Sunday, August 29, 2010

Guided evolution in cancer therapy

Another of my speculation is cheap (but fun) posts.

I searched Google Scholar today with the terms guided evolution cancer. I didn't find anything interesting. I bet, however, that in 10 years a similar search will have many hits. Today, for example, a search on guided evolution HIV gets some tantalizing hits.

The idea is easier to understand in the context of HIV, particularly if you know the evolutionary history of  parasite/prey relationships. So I'll start with predator/prey, then HIV, then Cancer.

When a pathogen, like the rabies virus or smallpox, is introduced to a new species it is often very lethal. Over time it often transitions from parasite to symbiote. This transition involves adaptation by both host and parasite. This happens because one of the best ways to "get ahead" in the living universe is to "get along" -- particularly if your host shows "promise".

HIV (and other retroviruses) have such mutable genomes that they evolve within the lifespan of a human host. Modern HIV therapy takes advantage of that. Therapy tries to trap the virus into an adaptation box, where one adaptation compromises another. I wouldn't be surprised if the newest therapies try to guide HIV to evolve down a path where a yet-to-be-used drug will be particularly potent. That would be guided evolution in an HIV context.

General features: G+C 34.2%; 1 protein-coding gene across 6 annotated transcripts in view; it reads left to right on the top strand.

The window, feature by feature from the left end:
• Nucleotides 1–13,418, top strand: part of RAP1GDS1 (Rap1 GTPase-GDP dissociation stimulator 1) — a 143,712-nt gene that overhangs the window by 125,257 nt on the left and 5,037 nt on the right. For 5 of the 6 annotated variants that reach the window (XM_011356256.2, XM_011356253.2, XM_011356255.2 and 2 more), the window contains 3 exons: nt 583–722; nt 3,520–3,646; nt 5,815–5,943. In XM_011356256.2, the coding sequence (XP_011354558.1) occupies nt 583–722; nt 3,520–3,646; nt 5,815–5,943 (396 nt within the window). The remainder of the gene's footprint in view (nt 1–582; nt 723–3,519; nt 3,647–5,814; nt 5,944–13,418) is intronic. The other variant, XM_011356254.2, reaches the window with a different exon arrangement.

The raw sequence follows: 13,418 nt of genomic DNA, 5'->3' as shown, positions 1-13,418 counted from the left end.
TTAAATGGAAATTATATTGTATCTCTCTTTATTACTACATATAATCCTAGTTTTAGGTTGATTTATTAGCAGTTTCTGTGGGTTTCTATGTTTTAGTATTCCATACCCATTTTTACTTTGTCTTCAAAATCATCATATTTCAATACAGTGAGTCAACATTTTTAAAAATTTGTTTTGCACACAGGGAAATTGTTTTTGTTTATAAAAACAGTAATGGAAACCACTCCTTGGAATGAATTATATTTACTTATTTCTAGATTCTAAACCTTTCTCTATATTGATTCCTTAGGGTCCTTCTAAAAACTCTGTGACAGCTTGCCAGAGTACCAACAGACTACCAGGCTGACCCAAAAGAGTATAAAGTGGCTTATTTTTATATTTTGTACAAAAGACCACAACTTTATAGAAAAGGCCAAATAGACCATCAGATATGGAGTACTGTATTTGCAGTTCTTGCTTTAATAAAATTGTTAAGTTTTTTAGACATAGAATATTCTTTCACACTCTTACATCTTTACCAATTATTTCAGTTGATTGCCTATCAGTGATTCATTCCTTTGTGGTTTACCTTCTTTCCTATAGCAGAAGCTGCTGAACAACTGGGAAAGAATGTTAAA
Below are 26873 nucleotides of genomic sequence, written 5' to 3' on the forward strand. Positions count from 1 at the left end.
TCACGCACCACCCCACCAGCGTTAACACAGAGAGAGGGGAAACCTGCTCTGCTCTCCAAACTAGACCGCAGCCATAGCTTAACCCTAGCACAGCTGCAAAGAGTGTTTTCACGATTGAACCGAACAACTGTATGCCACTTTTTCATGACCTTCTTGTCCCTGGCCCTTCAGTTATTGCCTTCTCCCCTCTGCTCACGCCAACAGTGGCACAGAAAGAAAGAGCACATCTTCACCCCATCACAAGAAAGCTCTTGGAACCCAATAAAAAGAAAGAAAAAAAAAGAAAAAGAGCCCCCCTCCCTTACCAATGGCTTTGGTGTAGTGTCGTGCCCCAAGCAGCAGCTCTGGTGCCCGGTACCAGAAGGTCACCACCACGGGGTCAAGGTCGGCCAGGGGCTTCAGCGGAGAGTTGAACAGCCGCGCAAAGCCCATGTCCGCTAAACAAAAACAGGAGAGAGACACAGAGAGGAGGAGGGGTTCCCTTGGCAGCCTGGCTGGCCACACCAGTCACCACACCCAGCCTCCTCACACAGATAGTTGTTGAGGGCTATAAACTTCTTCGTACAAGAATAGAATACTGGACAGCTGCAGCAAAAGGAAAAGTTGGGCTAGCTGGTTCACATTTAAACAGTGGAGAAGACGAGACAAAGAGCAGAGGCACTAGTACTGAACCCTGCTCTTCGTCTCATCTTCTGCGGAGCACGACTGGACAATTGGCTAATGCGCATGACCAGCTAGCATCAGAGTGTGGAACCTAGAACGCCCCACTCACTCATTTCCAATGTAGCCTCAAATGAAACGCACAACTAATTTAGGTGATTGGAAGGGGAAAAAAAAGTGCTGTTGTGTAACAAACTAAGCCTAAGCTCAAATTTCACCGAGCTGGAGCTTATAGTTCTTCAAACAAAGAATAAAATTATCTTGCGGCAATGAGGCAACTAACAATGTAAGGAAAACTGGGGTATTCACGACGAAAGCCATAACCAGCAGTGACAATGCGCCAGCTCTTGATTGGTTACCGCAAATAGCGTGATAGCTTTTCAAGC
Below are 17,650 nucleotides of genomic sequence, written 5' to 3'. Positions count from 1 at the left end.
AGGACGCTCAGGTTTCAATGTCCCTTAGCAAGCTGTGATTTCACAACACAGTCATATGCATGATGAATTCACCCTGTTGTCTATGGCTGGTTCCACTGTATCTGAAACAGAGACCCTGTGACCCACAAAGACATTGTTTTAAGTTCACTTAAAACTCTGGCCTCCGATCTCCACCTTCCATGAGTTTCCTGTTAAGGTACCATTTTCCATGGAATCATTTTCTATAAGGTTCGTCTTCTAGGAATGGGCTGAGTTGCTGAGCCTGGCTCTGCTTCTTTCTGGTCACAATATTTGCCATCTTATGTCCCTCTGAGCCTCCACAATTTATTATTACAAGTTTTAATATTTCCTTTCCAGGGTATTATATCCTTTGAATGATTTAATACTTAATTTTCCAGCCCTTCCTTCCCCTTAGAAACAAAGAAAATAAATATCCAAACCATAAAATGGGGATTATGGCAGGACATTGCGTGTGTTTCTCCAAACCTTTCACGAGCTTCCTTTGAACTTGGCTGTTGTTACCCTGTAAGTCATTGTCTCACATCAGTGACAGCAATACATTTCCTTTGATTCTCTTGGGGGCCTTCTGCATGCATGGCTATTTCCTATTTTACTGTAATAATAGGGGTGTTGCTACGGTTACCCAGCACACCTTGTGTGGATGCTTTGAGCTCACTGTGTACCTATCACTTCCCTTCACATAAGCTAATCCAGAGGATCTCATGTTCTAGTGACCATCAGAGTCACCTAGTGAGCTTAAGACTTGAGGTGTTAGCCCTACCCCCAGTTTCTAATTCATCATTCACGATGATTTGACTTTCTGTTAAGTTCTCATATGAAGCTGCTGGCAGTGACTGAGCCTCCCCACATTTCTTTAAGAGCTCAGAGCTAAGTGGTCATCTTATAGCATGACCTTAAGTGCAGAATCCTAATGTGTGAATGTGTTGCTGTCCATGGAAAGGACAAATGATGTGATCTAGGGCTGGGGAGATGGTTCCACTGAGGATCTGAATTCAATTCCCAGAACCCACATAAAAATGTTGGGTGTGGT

Which brings me to cancer. All physicians know patients who have lived many years with a metastatic cancer. The malignancy is not gone, but neither does it kill. The host and the "parasite" are "getting along. In time the tumor will kill, but of course we all die. The goal of medicine is not (yet) immortality, but rather deferred morbidity.

If we think of a cancer as a competing set of "parasites" (for the cancer is genetically diverse) laying claim upon the resources of the host, then can we guide the evolution of that ecosystem? Could we use one set of drugs to guide the development of a subset of the cancer that will outcompete other tumor lines? That successful subset might be so guided as to be very vulnerable to a "knockout" drug -- or to persist but in a relatively tame state.

Just speculation. I'm only about 50% right with these sorts of things.

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